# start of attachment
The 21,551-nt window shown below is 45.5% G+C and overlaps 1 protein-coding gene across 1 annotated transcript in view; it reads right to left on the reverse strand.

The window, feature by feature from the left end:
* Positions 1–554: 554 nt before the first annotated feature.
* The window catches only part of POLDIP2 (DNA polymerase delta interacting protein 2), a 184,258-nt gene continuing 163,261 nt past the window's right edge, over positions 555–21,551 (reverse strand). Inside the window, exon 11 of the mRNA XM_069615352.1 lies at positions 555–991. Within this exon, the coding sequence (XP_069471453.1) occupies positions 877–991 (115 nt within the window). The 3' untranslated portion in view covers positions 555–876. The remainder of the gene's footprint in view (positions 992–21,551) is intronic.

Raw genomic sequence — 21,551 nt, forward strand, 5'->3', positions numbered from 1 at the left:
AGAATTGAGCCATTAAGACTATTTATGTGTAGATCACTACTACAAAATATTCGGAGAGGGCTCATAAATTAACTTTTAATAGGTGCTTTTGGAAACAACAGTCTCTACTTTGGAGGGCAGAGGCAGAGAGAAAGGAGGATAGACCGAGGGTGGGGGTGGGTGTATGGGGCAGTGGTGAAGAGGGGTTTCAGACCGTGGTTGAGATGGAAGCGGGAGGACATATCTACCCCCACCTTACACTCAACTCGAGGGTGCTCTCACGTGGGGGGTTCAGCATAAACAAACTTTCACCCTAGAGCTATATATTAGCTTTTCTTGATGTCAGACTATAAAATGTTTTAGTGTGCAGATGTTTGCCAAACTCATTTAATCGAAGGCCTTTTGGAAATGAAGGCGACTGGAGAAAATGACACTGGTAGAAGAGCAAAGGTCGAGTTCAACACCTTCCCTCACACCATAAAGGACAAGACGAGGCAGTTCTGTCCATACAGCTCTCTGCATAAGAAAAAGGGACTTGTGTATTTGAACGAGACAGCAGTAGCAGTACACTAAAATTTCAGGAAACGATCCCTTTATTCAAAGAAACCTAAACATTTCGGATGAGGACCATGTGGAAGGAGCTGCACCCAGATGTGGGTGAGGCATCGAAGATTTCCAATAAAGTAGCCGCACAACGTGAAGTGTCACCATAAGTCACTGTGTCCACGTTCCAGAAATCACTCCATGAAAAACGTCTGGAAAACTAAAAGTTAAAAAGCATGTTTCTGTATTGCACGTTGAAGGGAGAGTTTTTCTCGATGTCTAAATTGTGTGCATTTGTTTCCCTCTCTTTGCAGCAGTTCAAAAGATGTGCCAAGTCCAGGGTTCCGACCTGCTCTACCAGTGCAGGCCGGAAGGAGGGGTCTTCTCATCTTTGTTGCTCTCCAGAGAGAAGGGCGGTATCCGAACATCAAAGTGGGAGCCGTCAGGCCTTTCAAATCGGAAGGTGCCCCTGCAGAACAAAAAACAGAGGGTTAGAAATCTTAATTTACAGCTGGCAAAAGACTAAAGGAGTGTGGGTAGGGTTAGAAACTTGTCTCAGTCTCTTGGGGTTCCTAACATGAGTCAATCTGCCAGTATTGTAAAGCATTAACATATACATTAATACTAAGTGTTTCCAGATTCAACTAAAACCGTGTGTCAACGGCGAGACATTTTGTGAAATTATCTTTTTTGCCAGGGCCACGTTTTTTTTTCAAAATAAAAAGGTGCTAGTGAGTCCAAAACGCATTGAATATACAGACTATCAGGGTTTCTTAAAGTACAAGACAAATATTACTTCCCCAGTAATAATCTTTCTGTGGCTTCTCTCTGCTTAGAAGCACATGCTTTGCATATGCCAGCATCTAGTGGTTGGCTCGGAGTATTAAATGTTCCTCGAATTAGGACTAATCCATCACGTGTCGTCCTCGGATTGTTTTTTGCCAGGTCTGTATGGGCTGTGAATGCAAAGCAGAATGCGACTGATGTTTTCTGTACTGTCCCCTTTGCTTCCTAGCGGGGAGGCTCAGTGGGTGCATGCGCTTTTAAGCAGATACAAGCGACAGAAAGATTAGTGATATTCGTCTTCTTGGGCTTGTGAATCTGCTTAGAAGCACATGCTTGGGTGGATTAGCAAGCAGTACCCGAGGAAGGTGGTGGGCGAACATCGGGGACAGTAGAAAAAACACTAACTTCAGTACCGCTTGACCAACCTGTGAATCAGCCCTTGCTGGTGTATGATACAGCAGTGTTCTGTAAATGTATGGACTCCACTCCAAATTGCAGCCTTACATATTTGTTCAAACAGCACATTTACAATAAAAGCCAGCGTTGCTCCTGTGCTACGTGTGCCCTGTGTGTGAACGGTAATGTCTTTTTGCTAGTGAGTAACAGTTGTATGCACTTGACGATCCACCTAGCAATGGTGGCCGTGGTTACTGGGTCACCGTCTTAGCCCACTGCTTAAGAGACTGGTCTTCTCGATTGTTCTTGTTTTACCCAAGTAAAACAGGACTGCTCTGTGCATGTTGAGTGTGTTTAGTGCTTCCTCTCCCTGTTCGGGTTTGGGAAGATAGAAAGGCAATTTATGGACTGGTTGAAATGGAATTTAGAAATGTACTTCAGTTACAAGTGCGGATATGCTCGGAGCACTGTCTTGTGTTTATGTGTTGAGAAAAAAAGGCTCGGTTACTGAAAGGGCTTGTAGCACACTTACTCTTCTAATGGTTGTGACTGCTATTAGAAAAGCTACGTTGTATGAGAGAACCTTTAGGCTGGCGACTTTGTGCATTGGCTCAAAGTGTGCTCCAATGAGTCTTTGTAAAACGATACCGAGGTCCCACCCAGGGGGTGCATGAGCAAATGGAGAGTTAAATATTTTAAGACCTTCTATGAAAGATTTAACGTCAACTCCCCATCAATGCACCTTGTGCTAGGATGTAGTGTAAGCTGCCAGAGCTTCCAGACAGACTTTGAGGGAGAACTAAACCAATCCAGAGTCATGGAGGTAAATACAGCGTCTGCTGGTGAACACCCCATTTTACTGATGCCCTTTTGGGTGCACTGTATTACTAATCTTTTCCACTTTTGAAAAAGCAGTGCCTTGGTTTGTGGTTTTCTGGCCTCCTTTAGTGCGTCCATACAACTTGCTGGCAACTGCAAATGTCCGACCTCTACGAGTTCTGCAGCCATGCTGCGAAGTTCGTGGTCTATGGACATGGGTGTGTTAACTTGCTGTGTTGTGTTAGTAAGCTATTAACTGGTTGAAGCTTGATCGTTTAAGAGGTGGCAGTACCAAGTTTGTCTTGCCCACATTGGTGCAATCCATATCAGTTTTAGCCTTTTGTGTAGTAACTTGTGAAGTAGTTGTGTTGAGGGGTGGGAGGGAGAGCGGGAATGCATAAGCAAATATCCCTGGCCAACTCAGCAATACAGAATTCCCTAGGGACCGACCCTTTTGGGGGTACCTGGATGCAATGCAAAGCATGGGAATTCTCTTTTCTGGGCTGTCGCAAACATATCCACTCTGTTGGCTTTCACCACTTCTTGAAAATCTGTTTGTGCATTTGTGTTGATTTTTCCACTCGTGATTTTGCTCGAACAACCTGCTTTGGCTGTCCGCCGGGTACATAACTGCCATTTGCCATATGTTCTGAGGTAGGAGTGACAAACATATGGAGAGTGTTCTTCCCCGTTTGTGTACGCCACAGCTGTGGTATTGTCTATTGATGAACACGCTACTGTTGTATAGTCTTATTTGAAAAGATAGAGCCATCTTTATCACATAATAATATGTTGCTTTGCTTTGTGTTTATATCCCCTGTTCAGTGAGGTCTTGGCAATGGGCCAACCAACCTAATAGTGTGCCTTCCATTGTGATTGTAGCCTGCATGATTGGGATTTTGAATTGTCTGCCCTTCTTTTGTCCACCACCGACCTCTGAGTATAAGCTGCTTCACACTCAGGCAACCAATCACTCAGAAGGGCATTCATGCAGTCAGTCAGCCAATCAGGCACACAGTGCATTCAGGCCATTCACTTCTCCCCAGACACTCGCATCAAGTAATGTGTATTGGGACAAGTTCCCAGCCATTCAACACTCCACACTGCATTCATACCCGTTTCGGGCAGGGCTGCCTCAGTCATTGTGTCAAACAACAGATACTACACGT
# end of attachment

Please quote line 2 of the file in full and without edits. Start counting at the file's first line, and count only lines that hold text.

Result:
The window, feature by feature from the left end: